Shobha Thakur, an inspiration for every housemaid in India to fight poverty
Solapur/Maharashtra, August 3: A single mother and a housemaid who is a role model for other housewives, decided to fight poverty by educating her children. Shobha Thakur hopes to fulfil all her dreams by educating her children and improve their economic conditions. ” My daughter always wanted to pursue designing or nursing, but the economic condition remains to be the main obstacle.” Shobha Thakur, a maid and a proud mother believes that only education can uplift the poor.
She is hailing from Uplai village from Solapur district of Maharashta and witnessed poverty since childhood. Shobha Thakur could manage to study only till class 5. She said that, “I always urged to educate myself, but my father was working in Ichalkaranji town of Kolhapur district of Maharashtra. So, ultimately we had to migrate and that ended my dream of education.” Shobha Thakur shifted to Ichalkaranji town in 1995. She added that, ” I did not like the town, so I stopped my education.” In order to meet the daily basic requirements, she started working as a maid at the age of 14. At the age of 16, she got married, which led her to a period of immense struggle.
Shobha’s husband was an alcoholic which initiated many problems in her life. She said, ” My husband never paid for children’s education. He never provided me money either, so I had to continue working as maid.” My daughter successfully cleared class 10, then she got admission in a local commerce college of Ichalkaranji. My daughter dreams of becoming a designer or a nurse someday. Shobha’s son is in his first year of B.Com and also works in a nearby factory to support the family income. She mentioned that, “earlier, I used to work in eleven houses, but now my health has deteriorated. Presently, I work at seven houses and urge to earn Rs 6,000 monthly. My house rent is Rs 2,000. It’s difficult to run a family of three with such small amount of Rs 4,000.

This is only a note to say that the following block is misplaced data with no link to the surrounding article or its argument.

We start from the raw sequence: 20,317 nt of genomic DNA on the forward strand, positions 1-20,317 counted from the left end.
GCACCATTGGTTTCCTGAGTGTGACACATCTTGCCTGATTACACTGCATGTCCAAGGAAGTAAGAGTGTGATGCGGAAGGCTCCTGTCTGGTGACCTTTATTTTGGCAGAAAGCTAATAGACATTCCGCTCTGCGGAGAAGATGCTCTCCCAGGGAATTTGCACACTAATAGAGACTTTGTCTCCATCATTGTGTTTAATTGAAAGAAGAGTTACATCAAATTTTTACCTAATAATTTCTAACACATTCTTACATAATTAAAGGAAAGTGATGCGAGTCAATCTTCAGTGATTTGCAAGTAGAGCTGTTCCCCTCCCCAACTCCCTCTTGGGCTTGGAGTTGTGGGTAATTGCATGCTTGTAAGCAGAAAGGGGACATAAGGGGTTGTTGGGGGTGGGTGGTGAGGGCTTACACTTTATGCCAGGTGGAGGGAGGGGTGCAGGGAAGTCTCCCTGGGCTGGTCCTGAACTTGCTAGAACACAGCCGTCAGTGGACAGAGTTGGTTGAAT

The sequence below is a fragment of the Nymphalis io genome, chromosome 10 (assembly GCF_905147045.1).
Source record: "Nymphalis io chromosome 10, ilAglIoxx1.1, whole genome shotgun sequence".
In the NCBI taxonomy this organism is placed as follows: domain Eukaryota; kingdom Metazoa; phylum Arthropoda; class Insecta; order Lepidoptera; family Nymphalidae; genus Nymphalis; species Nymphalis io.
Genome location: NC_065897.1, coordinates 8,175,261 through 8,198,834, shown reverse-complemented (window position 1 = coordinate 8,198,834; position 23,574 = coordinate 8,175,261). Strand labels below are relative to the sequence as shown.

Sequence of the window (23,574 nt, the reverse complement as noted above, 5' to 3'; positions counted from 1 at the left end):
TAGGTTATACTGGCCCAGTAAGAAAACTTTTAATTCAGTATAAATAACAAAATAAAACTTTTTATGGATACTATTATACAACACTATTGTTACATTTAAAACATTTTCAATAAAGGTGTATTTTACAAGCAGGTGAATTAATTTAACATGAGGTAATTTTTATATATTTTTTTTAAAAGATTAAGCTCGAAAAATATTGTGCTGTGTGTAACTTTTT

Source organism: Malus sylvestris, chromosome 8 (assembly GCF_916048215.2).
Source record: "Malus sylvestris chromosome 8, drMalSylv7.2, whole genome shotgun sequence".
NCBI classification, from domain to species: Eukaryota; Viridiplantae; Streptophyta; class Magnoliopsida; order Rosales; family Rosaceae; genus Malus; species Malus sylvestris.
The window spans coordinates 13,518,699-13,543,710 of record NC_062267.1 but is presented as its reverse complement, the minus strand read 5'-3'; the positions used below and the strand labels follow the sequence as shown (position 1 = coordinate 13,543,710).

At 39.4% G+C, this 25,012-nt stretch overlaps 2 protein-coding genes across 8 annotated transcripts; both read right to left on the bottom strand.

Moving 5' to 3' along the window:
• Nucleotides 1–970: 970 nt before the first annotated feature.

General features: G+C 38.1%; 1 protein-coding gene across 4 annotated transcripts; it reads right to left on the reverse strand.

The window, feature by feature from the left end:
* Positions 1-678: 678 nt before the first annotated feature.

Her husband passed away in 2008 due to heart attack. Subsequently, Shobha’s dilemma aggravated as the school fees kept increasing. “At the beginning, nobody helped me, but now some people help by buying clothes, shoes or books for my children.” I faced a tough time when nobody was ready to help, but anyhow I managed to educate my children.” But her hardships never ended with a basic income. She commented that, “I cannot reveal to my distant relatives that I work as a maid. In fact, I told them that I work at a local saree shop. There is a dishonor attached to working as a maid, but I have to fight poverty and educate my children.”